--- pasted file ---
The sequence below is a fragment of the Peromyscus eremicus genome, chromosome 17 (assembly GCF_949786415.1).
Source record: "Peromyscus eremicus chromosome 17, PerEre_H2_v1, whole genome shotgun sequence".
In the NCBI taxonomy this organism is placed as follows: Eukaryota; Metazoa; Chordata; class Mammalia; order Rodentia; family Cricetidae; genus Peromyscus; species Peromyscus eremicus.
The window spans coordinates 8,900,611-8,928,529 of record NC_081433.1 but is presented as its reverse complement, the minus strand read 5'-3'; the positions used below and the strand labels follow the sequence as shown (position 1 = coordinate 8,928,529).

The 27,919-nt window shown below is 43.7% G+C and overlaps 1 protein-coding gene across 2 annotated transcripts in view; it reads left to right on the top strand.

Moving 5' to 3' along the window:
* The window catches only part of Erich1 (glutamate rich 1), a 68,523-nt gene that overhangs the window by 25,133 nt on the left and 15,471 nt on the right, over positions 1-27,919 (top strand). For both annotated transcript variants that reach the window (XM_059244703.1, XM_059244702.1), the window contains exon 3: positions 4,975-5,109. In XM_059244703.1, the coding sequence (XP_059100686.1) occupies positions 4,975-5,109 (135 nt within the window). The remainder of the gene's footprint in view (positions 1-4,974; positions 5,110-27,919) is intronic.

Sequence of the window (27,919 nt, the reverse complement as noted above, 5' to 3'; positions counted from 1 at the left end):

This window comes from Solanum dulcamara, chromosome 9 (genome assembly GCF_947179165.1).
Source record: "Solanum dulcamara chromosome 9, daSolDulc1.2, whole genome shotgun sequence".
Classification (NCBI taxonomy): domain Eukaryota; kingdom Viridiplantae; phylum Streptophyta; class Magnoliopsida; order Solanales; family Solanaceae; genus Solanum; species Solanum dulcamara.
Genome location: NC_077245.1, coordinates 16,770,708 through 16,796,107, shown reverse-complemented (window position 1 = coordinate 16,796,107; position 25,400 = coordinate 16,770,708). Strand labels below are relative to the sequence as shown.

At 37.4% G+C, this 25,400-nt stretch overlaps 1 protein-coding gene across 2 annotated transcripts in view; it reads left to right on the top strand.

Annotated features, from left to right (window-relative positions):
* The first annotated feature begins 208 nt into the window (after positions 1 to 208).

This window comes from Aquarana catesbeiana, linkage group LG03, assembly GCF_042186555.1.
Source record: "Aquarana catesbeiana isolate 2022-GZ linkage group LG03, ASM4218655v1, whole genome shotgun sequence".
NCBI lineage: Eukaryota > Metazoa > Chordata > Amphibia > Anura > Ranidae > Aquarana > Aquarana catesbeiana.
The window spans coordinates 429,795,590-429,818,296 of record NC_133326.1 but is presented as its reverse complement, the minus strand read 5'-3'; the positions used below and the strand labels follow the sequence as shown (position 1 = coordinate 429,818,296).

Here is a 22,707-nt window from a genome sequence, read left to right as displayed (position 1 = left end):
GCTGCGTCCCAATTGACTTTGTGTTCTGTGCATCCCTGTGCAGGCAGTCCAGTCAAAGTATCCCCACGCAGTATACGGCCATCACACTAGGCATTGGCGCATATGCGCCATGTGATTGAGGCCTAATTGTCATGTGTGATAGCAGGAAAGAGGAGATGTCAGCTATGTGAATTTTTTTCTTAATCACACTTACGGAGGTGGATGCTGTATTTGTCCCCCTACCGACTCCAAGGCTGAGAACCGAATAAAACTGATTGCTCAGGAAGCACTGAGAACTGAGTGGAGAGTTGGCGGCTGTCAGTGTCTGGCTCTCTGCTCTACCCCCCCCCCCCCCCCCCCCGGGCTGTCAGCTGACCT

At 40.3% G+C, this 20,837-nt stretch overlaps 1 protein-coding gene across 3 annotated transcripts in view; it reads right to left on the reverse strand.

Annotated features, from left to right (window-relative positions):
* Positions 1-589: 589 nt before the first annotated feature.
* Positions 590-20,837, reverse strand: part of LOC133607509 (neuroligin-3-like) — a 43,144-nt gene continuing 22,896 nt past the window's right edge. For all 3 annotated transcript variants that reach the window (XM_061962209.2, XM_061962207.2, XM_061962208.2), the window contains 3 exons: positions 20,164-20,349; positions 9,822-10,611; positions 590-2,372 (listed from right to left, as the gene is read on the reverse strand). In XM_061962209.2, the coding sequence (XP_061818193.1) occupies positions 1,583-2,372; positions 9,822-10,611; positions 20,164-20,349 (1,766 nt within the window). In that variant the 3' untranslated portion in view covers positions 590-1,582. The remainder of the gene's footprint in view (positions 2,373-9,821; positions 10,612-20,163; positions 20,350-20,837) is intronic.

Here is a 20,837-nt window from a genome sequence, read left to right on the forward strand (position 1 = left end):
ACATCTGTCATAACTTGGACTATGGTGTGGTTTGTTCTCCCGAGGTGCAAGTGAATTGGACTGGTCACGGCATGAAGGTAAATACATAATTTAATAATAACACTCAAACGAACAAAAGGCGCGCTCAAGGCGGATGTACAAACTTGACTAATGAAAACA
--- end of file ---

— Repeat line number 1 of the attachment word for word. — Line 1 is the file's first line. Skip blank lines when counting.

The sequence below is a fragment of the Peromyscus eremicus genome, chromosome 17 (assembly GCF_949786415.1).